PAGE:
Nearly a half-century ago, President Richard Nixon’s secretary of state, Henry Kissinger, established a successful U.S. strategy for dealing with America’s two most dangerous rivals. He sought closer ties to both the Soviet Union, with its more than 7,000 nuclear weapons, and Communist China, with the world’s largest population.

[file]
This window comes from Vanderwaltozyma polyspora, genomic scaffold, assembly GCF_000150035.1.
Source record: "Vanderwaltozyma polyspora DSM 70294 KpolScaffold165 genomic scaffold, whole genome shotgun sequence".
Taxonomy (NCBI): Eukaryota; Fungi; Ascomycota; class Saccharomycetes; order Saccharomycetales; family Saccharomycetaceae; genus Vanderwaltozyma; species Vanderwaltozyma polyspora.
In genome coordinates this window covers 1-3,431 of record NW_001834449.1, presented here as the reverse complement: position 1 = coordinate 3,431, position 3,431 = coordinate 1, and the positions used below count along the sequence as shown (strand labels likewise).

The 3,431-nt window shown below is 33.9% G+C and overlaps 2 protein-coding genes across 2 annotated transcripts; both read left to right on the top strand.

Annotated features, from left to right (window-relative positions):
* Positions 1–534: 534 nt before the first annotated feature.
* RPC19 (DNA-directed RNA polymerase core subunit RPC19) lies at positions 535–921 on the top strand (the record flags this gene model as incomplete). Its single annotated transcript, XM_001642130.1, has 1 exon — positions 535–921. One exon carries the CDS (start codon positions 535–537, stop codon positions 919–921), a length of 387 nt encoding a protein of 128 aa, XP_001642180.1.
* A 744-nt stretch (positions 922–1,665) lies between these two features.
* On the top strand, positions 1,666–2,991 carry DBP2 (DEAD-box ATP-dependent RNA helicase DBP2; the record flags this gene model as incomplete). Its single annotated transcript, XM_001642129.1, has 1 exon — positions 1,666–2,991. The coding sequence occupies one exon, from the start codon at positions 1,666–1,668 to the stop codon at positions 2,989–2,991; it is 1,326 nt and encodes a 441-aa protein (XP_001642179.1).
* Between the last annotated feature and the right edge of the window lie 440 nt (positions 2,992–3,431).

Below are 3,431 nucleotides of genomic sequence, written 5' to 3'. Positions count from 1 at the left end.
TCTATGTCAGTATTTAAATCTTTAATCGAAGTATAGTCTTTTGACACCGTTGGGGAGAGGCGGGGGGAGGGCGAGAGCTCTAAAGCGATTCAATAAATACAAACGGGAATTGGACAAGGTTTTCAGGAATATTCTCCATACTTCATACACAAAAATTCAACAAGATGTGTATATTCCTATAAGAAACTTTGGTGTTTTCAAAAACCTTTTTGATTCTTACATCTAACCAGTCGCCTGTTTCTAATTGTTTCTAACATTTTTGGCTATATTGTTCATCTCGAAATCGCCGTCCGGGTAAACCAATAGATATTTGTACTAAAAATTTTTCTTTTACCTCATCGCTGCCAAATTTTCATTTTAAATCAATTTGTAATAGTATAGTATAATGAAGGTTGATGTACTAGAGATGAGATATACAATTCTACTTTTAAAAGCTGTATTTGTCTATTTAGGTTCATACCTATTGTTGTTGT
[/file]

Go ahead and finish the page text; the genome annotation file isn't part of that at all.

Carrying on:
Kissinger’s approach was sometimes called “triangulation.” But distilled down to its essence, the phrase meant ensuring that China and Russia were not friendlier to each other than each was to the United States
Given that the Soviet Union was much stronger than China at the time, Kissinger especially courted Beijing. Continue reading